- Format: Kindle Edition
- File Size: 1553 KB
- Print Length: 293 pages
- Publisher: Colin Evans; 2 edition (7 May 2013)
- Sold by: Amazon Media EU S.à r.l.
- Language: English
- ASIN: B00CPAEVBM
- Text-to-Speech: Enabled
- Word Wise: Enabled
- Average Customer Review: 25 customer reviews
- Amazon Bestsellers Rank: #154,301 Paid in Kindle Store (See Top 100 Paid in Kindle Store)
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The Killing of Georgie Moore: A True-Life Victorian Mystery Kindle Edition
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Top Customer Reviews
This book suffers from the modern non-fiction curse of fabricated observations on almost every page, in almost every scene (or at least I can vouch for that up to the point where I left off!). It's becoming depressingly common and is done presumably in order to make it a more interesting read. But for many decades non-fiction has managed perfectly well on the well-written presentation of a factual story, so no one is going to persuade me that true stories can't be interesting without being tarted up with second rate fictional touches.
Why write that the detective scraped away the clay "with trembling fingers", when firstly it's pure invention, and secondly it probably isn't true of an experienced police officer? Was the landlord of the pub really "rubbing his hands with glee" after the a dead child's corpse was taken to his pub, just because it meant it might attract more customers? I doubt it, and the book is full of needless little invented touches like this.
If that sort of "wannabe novelist" style doesn't bother you then you'll probably enjoy the book, because it's clearly well researched. But if you're a purist like me and value your blood pressure, stay well clear!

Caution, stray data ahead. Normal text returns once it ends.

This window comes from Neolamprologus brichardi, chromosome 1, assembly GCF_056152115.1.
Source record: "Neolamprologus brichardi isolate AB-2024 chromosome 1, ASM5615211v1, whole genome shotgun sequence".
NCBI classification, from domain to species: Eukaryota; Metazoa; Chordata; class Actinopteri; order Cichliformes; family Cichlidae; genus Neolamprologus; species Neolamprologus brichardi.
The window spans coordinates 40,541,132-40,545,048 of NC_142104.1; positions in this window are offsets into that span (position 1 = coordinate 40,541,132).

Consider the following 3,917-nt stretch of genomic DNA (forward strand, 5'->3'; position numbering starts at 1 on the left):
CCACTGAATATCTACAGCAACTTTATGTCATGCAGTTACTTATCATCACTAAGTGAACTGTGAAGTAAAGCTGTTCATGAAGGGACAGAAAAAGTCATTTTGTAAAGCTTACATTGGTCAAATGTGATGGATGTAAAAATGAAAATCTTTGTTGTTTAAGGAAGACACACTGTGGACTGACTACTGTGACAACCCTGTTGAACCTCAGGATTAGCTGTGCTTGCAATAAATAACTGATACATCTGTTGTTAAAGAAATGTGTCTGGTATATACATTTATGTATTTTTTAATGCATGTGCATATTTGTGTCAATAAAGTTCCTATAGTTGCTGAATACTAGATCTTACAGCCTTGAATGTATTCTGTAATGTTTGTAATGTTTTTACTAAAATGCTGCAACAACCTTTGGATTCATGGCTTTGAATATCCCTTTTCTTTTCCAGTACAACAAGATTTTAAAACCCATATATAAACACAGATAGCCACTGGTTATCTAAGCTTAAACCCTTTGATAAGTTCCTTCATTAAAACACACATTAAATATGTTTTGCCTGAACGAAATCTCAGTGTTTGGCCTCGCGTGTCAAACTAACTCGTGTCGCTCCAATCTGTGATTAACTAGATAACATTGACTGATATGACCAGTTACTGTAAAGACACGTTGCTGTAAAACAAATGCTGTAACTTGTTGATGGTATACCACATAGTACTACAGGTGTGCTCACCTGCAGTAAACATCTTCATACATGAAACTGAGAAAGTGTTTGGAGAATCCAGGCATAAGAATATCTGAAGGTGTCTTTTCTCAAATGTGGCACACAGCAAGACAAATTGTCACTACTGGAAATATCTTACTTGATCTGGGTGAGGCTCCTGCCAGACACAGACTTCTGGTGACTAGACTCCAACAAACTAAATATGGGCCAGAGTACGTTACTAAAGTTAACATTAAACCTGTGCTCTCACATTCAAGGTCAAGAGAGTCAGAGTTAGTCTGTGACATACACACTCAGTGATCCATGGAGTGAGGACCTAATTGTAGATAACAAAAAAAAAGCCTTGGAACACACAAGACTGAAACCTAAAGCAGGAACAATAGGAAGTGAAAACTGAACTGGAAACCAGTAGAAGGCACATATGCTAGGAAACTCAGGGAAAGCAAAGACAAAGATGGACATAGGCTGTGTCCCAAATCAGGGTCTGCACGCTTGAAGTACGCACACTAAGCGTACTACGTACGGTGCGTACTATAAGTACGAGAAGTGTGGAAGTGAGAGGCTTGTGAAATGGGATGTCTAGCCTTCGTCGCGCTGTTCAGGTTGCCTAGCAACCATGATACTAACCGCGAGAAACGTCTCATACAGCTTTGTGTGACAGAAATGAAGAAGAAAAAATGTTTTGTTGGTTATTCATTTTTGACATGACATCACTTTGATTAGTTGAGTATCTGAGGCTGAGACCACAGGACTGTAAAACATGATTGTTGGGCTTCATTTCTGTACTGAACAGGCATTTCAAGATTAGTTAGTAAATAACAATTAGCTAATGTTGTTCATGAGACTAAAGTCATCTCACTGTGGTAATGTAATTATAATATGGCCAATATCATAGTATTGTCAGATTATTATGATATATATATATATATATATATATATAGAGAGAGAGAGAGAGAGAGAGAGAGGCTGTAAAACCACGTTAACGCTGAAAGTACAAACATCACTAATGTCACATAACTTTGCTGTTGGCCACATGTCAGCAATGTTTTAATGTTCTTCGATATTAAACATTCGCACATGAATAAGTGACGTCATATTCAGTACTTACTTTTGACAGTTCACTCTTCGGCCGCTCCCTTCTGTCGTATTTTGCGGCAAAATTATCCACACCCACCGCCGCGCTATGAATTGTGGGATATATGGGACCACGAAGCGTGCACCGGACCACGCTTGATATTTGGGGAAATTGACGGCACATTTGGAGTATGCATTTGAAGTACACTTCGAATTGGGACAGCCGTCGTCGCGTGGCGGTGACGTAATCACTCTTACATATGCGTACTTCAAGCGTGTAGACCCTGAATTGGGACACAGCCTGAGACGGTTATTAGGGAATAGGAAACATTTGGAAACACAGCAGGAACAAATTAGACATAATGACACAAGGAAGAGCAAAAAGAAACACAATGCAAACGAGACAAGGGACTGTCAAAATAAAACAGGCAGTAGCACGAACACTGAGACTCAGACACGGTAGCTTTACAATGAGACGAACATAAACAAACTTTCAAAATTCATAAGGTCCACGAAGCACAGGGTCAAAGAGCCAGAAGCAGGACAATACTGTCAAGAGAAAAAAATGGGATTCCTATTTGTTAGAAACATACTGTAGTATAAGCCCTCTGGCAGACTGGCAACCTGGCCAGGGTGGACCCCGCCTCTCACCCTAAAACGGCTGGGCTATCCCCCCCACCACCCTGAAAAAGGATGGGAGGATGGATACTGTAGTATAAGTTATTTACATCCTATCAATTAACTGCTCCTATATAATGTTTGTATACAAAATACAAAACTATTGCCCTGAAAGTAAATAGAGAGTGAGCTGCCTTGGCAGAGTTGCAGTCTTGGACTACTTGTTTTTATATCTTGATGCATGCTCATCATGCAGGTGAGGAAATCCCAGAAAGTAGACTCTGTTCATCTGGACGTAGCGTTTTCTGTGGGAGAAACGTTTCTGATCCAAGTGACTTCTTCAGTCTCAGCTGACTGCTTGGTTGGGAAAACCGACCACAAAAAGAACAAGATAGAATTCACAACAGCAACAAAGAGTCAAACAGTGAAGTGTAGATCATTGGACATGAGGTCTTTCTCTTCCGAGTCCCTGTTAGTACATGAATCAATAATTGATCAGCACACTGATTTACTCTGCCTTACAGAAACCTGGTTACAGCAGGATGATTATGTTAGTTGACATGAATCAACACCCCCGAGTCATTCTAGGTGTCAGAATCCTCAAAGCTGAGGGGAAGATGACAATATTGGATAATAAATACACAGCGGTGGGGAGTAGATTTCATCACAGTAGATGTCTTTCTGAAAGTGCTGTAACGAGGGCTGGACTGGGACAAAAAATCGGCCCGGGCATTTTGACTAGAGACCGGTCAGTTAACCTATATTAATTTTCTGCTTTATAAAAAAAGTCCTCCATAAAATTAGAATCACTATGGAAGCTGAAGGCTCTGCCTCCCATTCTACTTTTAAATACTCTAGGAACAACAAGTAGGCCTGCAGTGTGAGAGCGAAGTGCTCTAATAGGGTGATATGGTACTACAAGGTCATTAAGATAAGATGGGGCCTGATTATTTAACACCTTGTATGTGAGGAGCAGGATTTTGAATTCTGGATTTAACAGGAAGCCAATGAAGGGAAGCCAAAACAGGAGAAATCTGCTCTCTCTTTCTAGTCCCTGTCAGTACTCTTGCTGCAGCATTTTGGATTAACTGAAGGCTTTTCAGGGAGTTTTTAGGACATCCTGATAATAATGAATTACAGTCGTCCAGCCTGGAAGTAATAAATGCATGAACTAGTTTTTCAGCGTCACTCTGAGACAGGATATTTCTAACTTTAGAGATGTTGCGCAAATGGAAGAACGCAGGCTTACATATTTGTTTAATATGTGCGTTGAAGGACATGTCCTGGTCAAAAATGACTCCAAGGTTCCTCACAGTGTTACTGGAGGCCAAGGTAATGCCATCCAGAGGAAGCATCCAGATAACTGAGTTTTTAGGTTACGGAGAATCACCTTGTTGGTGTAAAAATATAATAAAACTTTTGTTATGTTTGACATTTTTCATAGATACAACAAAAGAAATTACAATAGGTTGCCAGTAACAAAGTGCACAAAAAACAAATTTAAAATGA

Criticism - on reflection, I think there was some repetition of the facts, though that may have been needed to make a coherent whole. Did'nt spoil the book for me, though.
Where I feel the author lets himself down is in ascribing the motive for Georgie's abduction to the main suspect's desire for a child of her own. The problem is that he doesn't present any evidence that she *had* this manic desire for a child. The reasoning seems to be along the lines of "She is a woman, therefore she must want a child" - which is simply an assumption of his part.
For me this lazy sterotyping left a rather bad taste in the mouth, which was unfortunate because up to this point I thought the crime had been soundly explained by the available evidence.
Most Recent Customer Reviews
More long-winded than entirely necessary but an intriguing insight into Victorian crime and police-work. Read morePublished 14 months ago by Valerie Brogan
I had never heard of this case before reading this book and was completely enthralled by it. A fascinating whodunit and so well written that it makes you wish someone could tell... Read morePublished 18 months ago by Mrs A L taylor
Never come across this case before but found it fascinating. Only disappointment was the end - would have preferred more evidence for authors theory. Very easy read.Published 23 months ago by samapajo
As a fan of true crime mystery this was right up my street! The only drawback was a bit too much courtroom dialogue. Read morePublished on 3 July 2014 by juelow
boy this author knows how to spin a good tale - I could not put this down! Each time you think you know which way the jury will go, you find yourself swinging the other way. Read morePublished on 13 Jun. 2014 by KateChanning
Well written and interesting to read about other issues in Victorian times as well as around Georgie Moore. Read morePublished on 17 May 2014 by dollydrops